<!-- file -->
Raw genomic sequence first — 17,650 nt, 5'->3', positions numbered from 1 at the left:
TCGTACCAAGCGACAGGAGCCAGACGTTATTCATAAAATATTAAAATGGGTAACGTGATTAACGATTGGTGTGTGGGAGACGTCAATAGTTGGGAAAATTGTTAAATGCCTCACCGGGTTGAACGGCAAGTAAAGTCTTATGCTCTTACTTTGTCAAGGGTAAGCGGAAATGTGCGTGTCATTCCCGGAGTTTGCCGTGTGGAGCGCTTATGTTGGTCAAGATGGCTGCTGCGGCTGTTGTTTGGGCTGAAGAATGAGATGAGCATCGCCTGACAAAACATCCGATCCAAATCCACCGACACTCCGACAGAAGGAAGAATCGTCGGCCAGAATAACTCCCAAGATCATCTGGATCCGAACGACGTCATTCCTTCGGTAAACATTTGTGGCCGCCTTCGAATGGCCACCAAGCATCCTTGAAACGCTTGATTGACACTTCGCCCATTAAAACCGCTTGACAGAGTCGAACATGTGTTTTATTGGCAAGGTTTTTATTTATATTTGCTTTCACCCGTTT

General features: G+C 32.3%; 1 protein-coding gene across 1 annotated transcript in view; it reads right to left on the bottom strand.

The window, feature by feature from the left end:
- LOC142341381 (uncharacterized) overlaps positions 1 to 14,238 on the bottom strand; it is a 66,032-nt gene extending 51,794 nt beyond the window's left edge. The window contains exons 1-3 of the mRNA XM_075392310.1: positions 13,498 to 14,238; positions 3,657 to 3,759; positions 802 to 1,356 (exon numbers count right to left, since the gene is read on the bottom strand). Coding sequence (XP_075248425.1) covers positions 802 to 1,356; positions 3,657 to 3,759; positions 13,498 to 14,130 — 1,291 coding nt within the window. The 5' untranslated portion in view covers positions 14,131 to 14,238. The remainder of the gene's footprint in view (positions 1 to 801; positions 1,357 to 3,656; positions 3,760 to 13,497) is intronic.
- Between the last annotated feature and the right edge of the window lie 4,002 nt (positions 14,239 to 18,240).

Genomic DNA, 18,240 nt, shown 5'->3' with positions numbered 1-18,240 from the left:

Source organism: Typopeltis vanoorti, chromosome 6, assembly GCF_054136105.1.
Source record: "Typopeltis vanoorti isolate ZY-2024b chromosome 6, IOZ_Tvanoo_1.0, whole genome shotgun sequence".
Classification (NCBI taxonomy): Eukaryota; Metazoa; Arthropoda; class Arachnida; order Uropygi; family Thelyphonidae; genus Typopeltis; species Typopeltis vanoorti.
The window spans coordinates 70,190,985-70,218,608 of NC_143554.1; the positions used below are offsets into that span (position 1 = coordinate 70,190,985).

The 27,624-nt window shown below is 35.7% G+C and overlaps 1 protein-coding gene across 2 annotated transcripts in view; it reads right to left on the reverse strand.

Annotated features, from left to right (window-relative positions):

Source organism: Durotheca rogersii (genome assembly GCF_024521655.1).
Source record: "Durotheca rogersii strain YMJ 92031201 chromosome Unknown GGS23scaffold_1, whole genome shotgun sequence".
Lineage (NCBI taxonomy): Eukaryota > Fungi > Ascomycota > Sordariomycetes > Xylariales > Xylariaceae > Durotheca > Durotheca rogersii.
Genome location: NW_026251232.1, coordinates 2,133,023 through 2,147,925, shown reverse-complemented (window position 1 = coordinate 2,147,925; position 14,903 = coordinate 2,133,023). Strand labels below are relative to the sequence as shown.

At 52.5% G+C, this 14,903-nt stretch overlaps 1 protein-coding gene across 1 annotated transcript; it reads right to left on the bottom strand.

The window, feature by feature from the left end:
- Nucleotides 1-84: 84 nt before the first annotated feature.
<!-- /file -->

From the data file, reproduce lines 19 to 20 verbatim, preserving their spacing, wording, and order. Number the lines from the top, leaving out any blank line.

The window, feature by feature from the left end:
- Nucleotides 1-84: 84 nt before the first annotated feature.